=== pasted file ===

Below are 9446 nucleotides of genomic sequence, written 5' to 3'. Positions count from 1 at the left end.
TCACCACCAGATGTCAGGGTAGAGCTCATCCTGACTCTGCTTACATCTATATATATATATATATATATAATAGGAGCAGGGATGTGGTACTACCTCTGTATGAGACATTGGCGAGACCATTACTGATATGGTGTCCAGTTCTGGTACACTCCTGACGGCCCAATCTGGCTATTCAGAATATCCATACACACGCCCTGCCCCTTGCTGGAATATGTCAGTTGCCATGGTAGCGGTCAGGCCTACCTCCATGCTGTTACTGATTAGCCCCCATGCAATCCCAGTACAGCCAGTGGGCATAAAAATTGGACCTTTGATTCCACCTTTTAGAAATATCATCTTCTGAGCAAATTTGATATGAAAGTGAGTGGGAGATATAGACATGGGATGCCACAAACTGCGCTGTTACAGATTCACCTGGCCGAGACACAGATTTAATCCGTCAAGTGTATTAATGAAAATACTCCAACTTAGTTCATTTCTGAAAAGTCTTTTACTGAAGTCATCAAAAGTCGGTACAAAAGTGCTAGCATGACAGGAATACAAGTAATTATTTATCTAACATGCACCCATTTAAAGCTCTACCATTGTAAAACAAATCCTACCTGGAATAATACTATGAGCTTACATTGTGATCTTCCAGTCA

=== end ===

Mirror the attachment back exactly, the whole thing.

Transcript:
Below are 9446 nucleotides of genomic sequence, written 5' to 3'. Positions count from 1 at the left end.
TCACCACCAGATGTCAGGGTAGAGCTCATCCTGACTCTGCTTACATCTATATATATATATATATATATAATAGGAGCAGGGATGTGGTACTACCTCTGTATGAGACATTGGCGAGACCATTACTGATATGGTGTCCAGTTCTGGTACACTCCTGACGGCCCAATCTGGCTATTCAGAATATCCATACACACGCCCTGCCCCTTGCTGGAATATGTCAGTTGCCATGGTAGCGGTCAGGCCTACCTCCATGCTGTTACTGATTAGCCCCCATGCAATCCCAGTACAGCCAGTGGGCATAAAAATTGGACCTTTGATTCCACCTTTTAGAAATATCATCTTCTGAGCAAATTTGATATGAAAGTGAGTGGGAGATATAGACATGGGATGCCACAAACTGCGCTGTTACAGATTCACCTGGCCGAGACACAGATTTAATCCGTCAAGTGTATTAATGAAAATACTCCAACTTAGTTCATTTCTGAAAAGTCTTTTACTGAAGTCATCAAAAGTCGGTACAAAAGTGCTAGCATGACAGGAATACAAGTAATTATTTATCTAACATGCACCCATTTAAAGCTCTACCATTGTAAAACAAATCCTACCTGGAATAATACTATGAGCTTACATTGTGATCTTCCAGTCA